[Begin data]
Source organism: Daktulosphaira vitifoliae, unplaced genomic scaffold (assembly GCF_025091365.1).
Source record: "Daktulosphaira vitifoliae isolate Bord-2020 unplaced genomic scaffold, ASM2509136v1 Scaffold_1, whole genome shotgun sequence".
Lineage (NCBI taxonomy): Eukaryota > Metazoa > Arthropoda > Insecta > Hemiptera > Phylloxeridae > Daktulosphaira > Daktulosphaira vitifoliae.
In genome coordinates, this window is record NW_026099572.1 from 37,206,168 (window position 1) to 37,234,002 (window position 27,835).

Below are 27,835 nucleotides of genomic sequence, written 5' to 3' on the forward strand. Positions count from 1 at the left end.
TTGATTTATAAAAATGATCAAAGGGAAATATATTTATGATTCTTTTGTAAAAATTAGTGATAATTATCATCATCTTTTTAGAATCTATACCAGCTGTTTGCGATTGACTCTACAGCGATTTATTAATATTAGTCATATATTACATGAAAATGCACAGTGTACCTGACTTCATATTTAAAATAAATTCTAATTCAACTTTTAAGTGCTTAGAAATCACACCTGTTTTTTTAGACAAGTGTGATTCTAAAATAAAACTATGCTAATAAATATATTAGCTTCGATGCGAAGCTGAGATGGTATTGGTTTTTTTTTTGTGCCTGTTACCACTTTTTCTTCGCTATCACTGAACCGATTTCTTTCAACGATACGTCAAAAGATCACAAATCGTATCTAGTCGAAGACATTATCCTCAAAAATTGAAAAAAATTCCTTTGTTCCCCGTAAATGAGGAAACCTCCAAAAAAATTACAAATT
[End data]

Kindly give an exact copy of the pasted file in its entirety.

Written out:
Source organism: Daktulosphaira vitifoliae, unplaced genomic scaffold (assembly GCF_025091365.1).
Source record: "Daktulosphaira vitifoliae isolate Bord-2020 unplaced genomic scaffold, ASM2509136v1 Scaffold_1, whole genome shotgun sequence".
Lineage (NCBI taxonomy): Eukaryota > Metazoa > Arthropoda > Insecta > Hemiptera > Phylloxeridae > Daktulosphaira > Daktulosphaira vitifoliae.
In genome coordinates, this window is record NW_026099572.1 from 37,206,168 (window position 1) to 37,234,002 (window position 27,835).

Below are 27,835 nucleotides of genomic sequence, written 5' to 3' on the forward strand. Positions count from 1 at the left end.
TTGATTTATAAAAATGATCAAAGGGAAATATATTTATGATTCTTTTGTAAAAATTAGTGATAATTATCATCATCTTTTTAGAATCTATACCAGCTGTTTGCGATTGACTCTACAGCGATTTATTAATATTAGTCATATATTACATGAAAATGCACAGTGTACCTGACTTCATATTTAAAATAAATTCTAATTCAACTTTTAAGTGCTTAGAAATCACACCTGTTTTTTTAGACAAGTGTGATTCTAAAATAAAACTATGCTAATAAATATATTAGCTTCGATGCGAAGCTGAGATGGTATTGGTTTTTTTTTTGTGCCTGTTACCACTTTTTCTTCGCTATCACTGAACCGATTTCTTTCAACGATACGTCAAAAGATCACAAATCGTATCTAGTCGAAGACATTATCCTCAAAAATTGAAAAAAATTCCTTTGTTCCCCGTAAATGAGGAAACCTCCAAAAAAATTACAAATT